Why Melbourne CBD online transactions account for over 2% of national?

Mystery of Melbourne online shoppers

Mystery shoppers

Image credits – Diggeo

Recently number of sources reported astonishing figures about how much Melburnians spend online. The headlines shout:

  • Melbourne Has Beaten Sydney Again, Buying More Online Than Any Other Australian City (Business Insider)
  • Melbourne Online Shoppers Lead (Channel News)
  • Melbourne: Australia’s Online Shopping Capital (Power Retail)

I was really puzzled by this news. If you don’t know what is Melbourne CBD – briefly it is an area of around 2.5 square kilometres with quite low resident population (just over 20,000 residents according Census data). This is less than 0.1% of Australian population.  Let’s do simple calculations:

$358M (total national sales through eWay in August 2014) x 2% = $7M.

$7M/20K =$350 – online spent per person through eWay retailers only and for just one month.

That’s a lot, taking into account that for the whole year (12 months) ending August 2014 Australians spent $15B according last NAB report, which is equal to $54 per person per month. Quite a big difference with $350, 7 times (and again this is only for retailers that process payments via eWay)! How Melburnians can spend so much money? Maybe the people living there are extremely wealthy? Not exactly, from the same census data average weekly household income is around $1K, which isn’t incredibly high. So I was really puzzled.

How it is possible – the solution

I tried to find an original source (eWay report), but couldn’t, probably it was distributed to limited number of subscribers. So I did more searches, found an article on Internet Retail and had that a-ha moment: it starts “Workers and residents in Melbourne’s CBD continued to prove their love for shopping online last month”: eWay counted customers by delivery addresses, not where they actually live! That makes much more sense: according City of Melbourne website its daily population is 844,000. The infographic below shows who are included in that 844,000

Melbourne Daily population, 2013. Source - City of Melbourne official website

Melbourne Daily population, 2013. Source – City of Melbourne official website. Click to the image to increase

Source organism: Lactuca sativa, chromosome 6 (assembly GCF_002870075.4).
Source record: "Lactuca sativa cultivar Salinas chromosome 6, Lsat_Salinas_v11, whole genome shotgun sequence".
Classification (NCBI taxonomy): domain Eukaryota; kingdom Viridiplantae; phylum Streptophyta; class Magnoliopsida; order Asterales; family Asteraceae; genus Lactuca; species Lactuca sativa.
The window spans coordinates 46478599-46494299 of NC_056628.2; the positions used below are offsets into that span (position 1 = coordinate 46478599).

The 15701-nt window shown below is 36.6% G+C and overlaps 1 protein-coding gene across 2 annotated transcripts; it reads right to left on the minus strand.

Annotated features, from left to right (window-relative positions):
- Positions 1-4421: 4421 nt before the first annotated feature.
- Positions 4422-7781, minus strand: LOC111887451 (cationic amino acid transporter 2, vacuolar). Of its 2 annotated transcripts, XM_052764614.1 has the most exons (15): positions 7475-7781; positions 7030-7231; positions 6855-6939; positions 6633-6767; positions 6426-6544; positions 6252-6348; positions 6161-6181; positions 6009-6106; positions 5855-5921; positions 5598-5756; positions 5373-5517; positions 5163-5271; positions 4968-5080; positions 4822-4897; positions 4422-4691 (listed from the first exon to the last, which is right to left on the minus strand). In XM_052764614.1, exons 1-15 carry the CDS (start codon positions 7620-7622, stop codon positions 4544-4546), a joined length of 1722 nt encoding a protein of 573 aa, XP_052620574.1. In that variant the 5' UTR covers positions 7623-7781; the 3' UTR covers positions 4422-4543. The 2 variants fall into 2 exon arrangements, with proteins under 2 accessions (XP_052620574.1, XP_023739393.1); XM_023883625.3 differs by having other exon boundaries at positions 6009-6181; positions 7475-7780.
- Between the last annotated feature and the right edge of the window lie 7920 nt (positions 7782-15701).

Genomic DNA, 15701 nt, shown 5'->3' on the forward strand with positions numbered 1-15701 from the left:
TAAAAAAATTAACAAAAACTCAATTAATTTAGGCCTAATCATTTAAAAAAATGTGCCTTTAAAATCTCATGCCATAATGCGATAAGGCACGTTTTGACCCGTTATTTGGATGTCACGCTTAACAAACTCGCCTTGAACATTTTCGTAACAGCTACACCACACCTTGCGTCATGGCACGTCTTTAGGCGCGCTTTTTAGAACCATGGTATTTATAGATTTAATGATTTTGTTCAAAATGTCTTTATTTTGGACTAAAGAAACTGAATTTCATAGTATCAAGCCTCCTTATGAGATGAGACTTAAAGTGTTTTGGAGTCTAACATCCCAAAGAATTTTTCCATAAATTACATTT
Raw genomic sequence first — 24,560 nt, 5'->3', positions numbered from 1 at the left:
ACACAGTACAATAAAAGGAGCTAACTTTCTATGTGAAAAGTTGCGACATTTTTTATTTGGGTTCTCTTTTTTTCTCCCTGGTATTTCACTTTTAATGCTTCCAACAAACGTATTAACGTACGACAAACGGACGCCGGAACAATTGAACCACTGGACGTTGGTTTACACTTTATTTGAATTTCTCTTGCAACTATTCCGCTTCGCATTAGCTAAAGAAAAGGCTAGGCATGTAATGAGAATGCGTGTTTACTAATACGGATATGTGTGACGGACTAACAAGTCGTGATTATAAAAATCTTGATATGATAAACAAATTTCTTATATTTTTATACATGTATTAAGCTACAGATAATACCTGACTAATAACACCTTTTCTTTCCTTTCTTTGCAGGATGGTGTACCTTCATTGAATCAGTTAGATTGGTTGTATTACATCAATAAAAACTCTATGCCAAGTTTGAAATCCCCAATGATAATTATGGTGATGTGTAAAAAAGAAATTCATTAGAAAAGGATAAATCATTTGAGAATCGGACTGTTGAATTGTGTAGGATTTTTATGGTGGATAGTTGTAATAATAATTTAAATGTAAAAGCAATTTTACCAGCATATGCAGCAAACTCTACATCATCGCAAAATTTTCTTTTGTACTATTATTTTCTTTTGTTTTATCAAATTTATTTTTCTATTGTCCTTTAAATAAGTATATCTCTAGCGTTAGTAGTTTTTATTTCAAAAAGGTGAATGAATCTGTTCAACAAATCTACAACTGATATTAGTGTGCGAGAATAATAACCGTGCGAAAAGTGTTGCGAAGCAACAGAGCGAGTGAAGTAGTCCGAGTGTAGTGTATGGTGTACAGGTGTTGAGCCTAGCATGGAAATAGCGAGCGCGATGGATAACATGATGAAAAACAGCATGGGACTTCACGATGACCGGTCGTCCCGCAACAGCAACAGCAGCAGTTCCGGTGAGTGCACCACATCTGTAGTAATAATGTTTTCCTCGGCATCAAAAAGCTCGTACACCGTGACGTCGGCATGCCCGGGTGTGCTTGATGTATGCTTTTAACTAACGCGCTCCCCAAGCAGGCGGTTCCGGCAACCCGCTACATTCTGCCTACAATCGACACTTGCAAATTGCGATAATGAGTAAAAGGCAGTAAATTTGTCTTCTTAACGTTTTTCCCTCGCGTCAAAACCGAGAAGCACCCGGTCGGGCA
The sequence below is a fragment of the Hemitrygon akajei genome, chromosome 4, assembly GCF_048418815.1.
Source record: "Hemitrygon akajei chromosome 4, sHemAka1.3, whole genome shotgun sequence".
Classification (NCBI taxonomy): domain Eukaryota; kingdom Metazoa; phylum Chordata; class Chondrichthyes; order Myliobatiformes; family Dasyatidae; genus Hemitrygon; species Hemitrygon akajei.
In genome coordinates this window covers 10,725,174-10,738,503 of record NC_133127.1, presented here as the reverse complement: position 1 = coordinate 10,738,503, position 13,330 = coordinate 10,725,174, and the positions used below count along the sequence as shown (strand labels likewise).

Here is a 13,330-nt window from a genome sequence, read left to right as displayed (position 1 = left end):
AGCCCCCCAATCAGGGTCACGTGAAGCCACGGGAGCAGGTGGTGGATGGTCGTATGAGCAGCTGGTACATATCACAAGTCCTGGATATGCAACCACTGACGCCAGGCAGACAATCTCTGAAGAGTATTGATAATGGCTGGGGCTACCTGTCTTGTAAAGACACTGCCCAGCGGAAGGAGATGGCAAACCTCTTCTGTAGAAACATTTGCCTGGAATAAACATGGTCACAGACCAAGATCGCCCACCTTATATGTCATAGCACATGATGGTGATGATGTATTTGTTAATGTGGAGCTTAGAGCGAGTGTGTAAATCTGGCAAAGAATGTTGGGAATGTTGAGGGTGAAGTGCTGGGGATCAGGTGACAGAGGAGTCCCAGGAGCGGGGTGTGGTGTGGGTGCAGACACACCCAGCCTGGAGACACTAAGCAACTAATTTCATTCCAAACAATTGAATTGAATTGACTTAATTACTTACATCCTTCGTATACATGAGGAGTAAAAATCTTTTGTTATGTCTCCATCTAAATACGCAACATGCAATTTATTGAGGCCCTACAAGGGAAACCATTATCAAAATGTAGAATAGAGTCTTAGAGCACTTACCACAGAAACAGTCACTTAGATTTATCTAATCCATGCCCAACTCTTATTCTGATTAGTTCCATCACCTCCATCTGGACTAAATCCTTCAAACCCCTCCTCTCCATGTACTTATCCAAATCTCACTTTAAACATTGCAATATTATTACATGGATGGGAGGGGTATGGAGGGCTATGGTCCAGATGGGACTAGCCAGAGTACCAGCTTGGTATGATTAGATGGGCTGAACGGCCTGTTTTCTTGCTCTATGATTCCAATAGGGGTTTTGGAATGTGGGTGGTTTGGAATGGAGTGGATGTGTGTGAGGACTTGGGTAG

You may notice that the number of residents is different from Census data, this is because here the whole Melbourne municipality included (with Southbank, Carlton and other areas). Anyway you may see that for each resident there are 4 workers in Melbourne and I bet that this ratio is actually higher for CBD. So the most of Melbourne online purchases were done buy people who work, not live in Melbourne CBD!

Main insight: Australians shop a lot from work

For me the main implication from this research is not that people in Melbourne are more active shoppers than people in Sydney (which still may be true), but that people shop (or at least order delivery) at work a lot, probably more than they openly admit. This is important to take into account designing your online stores, especially from user experience  point of view. Assuming that online shopping isn’t something that really encouraged by employers, it is especially important to provide users with simple and efficient UX. So if you are running online store, I suggest:

  • Check number of orders from CBD postcodes;
  • Check the time when that orders were placed to separate delivery only to CBD from orders done in work time;
  • Check the orders with different shipping and billing addresses;
  • Check what devices are used for CBD work time orders. I suspect that the share of mobile devices will be especially high there;
  • Check abandoned carts with CBD destinations;
  • Analyse that data and if you find that you have significant number of work-shopping clients see what can you do to make ordering from work easier for them. Build the strategy around that and implement it.

Other things to consider may include checking your shipping service – I am sure that customers will not be happy to stay at work for even one hour longer than required to wait for an order and offering neutral packaging (if your clients don’t want to let all the office know what they ordered).



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